. century’ event and more pragmatically ‘ the end of capitalism’. panics created in the financial sectors. Again its impact became broader based due to its contagion effect across the world’s leading economies. When the crisis occurs this inflicted through different trade and financial channels to these economies. A crisis may be characterized as fall of expectation from a high level to a low level. Genesis of the crisis The crisis. The countries like China and India have impacted much less due to their lower shares in export sector and higher domestic demand and comparatively more government involvement in the financial sector. Section III discusses about the impact of crisis on India and the possible policy response from the policymakers of the country and section VI gives concluding remarks. section II highlights the genesis of the crisis. has its epicenter in the United States. Financial crisis is a very broad term that covers a whole range of events including crashes in the housing market. foreign exchange market. In this situation the present paper seeks to analyze the future prospect of industrialization program initiated in these countries..GLOBAL ECONOMIC RECESSION AND ITS IMPACT ON INDUSTRY.Theimmediate impact on most of the Asian economies was slowdown in economic activity. which started with a contraction of financial sector in most of the developed economics and ultimately spilled over across the countries. balance of payment crisis [ 68 ] Vidyasagar University Journal of Commerce . Following an introduction in section I... it became a never denying fact that rocked the world economy after great depression of 1930s.. which is roughly 60% of the one year’s global income. Though the crisis in its early stage largely affected the developed world but its ripple effect aggravatedthedownwardspiralsoftheeconomicactivityinemergingeconomies. The severity of the crisis depends upon how much it can affect the banking sector. But the financial sectors suffered severely due to plummeting stock and commodity prices and a rise in unemployment rate. Earlier these economies were heavily dependent on their manufacturing exports to the United States and other developed countries. In analyzing the genesis of the present crisis it is customary to put forward some definitional aspects of the crisis. The rest of the paper is organized as follows. stock market. So. The credit became costly and consumer demand plunged to lower level. currency crisis... A rough estimation of the total capital loss across the world hitherto available suggests almost US $25 trillion. stock market crash. In general.. In the 19th and early 20th centuries. Considering its deflationary nature some of the economists started to compare it with the “Great Depression” of 1930s. many financial crises were associated with banking sector performances. current account of nations and of course the banking sector substantially lowering the growth of output and employment. it may be defined as a variety of situations in which some financial institutions or assets suddenly lose a large part of their value.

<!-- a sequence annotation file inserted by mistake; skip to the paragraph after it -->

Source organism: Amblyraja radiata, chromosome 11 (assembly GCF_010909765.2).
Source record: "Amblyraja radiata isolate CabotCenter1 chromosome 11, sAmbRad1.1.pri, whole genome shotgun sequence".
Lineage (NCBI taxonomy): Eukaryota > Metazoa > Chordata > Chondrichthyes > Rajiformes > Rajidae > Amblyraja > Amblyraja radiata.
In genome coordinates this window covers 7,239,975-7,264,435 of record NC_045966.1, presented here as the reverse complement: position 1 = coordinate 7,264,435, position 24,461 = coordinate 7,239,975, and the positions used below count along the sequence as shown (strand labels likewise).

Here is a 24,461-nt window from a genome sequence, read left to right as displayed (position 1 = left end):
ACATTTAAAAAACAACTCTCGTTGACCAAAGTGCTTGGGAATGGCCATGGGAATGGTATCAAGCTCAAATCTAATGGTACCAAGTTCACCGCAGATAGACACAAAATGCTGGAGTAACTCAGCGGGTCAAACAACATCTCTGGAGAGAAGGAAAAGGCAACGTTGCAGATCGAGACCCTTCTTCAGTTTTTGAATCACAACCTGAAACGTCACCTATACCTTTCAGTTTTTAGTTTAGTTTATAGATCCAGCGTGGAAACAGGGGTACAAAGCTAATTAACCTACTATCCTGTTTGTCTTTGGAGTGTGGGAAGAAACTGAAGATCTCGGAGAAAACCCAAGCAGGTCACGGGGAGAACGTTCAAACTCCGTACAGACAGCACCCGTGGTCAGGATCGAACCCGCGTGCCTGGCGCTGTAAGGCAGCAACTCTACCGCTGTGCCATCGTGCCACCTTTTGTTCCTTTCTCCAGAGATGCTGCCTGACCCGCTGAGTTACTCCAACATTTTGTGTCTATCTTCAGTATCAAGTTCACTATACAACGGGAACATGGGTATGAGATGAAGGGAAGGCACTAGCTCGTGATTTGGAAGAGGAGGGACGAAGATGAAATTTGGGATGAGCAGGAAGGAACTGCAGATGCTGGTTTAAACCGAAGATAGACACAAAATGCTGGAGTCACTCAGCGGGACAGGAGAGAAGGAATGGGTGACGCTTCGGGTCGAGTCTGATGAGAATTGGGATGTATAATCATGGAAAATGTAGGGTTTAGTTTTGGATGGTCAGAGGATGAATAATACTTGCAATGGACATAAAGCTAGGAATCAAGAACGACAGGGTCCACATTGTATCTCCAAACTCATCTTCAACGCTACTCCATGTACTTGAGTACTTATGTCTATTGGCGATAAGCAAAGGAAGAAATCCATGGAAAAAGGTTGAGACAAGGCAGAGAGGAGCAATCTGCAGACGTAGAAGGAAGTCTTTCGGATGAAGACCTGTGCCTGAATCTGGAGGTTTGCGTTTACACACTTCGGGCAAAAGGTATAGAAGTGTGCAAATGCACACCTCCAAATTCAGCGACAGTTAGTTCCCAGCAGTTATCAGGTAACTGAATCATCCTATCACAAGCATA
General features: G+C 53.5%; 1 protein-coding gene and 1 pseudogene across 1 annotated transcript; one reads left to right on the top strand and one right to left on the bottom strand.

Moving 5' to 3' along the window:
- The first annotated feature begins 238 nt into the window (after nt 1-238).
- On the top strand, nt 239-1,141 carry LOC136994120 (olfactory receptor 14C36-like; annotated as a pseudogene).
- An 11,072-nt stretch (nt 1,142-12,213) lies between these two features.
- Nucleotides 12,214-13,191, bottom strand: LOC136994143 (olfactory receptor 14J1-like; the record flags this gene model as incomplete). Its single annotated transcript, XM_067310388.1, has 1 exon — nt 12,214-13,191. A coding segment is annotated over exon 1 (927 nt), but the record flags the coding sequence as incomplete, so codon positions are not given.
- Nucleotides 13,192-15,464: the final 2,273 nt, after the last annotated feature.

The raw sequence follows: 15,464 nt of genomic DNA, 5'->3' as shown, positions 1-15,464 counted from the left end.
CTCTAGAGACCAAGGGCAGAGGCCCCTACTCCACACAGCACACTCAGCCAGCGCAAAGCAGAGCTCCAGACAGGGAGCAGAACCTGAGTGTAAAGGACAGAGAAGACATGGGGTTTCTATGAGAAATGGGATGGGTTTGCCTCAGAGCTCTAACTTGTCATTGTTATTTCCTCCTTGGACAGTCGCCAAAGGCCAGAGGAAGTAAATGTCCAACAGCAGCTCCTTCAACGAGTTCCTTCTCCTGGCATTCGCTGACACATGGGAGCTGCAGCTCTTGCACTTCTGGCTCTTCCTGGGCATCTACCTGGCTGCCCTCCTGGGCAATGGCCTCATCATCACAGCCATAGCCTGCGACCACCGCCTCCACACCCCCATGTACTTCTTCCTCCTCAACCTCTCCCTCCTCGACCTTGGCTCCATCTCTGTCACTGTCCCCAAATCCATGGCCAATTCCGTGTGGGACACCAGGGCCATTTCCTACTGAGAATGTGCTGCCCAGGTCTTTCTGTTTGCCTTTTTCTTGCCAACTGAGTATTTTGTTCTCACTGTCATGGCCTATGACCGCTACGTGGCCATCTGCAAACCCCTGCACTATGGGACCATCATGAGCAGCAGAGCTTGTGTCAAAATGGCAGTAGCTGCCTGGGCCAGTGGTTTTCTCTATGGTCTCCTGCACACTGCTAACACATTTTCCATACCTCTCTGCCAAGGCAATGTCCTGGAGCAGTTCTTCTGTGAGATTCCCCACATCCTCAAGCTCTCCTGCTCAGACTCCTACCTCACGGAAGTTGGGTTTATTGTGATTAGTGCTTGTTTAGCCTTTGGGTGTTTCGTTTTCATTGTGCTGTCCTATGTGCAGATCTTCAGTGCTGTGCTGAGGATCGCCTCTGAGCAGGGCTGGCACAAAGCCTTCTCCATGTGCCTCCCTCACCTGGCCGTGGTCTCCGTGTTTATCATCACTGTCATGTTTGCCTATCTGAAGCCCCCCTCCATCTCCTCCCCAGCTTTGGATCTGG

The later approach blamed the unscrupulous role of financial capital. We call it a depression. “American experience indicates that with a high degree of regularity every other major business boom coincides roughly with a boom in building construction. a lack of confidence in economic activities has been observed. who described recession of US economy before World War II. These comprises with policy makers. Federal Reserve. One school advocated the Schumpeterian approach of creative destruction which is inherent in the capitalist system and finally converted in a crisis. over years has ultimately come to the roost. Some economists believe that financial crisis are caused by recessions and even if a financial crisis is the initial shock that sets off a recession. financial engineers and economists. which was given high importance in the liberalized era and neglected the role of labourforce by freeing them in the name of retrenchment. Some of them opined it as the crisis of management. These can be divided in two broad categories. There is plethora of explanation of the present crisis from many a section of the world’s intelligentsia. The economists in the world tried to describe this crisis in their own fads and fashion. there are certain other factors behind prolonging the recession. Ben Bernake has publicly stated that the current global economic slowdown is by far the worst crisis afflicting the center of Vidyasagar University Journal of Commerce [ 69 ] . When this time phase expands for a longer period. The head of U. While other group accused the delinquent role of neoliberal philosophy which freed the financial capital from its regulatory shackles. voluntary retirement scheme etc. crisis of network and valuation. The unfolding of the nature and the impact of the present crisis in its full extent provides some serious understandings. In the theory of business cycle. According to Alvin Hansen. Financial crisis are still a regular occurrence around the world as a general phenomenon of financial system. final demand and new form of industrial production and purely new type of managerial skills that the capitalist system nourishes.S. The former approach envisages these types of shocks are necessary to keep the capitalist engine in motion. However.Sanjit Kumar Das & Indranil Chakrabarty and sovereign defaults. which has been arrived in regular economic process. which was considered as an infallible panacea of market based approach on the one hand. economists across the world provided different types of explanation. accounting etc. which comes from new technology. recession has been characterized as periodic toughs of business cycle. and keeping labour force away from production process on the other which started in the mid’ 60s just after the end of golden age of capitalism. industry professionals. Many economists have offered theories about how financial crisis develops and how they could be prevented. the present crisis is more severe than the previous crisis. while the succeeding major cycle recovery is force to buck up against a building slump”. The phase between every trough and peak in a business cycle has been classified as expansionary phase. management experts. In analyzing the causes of the crisis.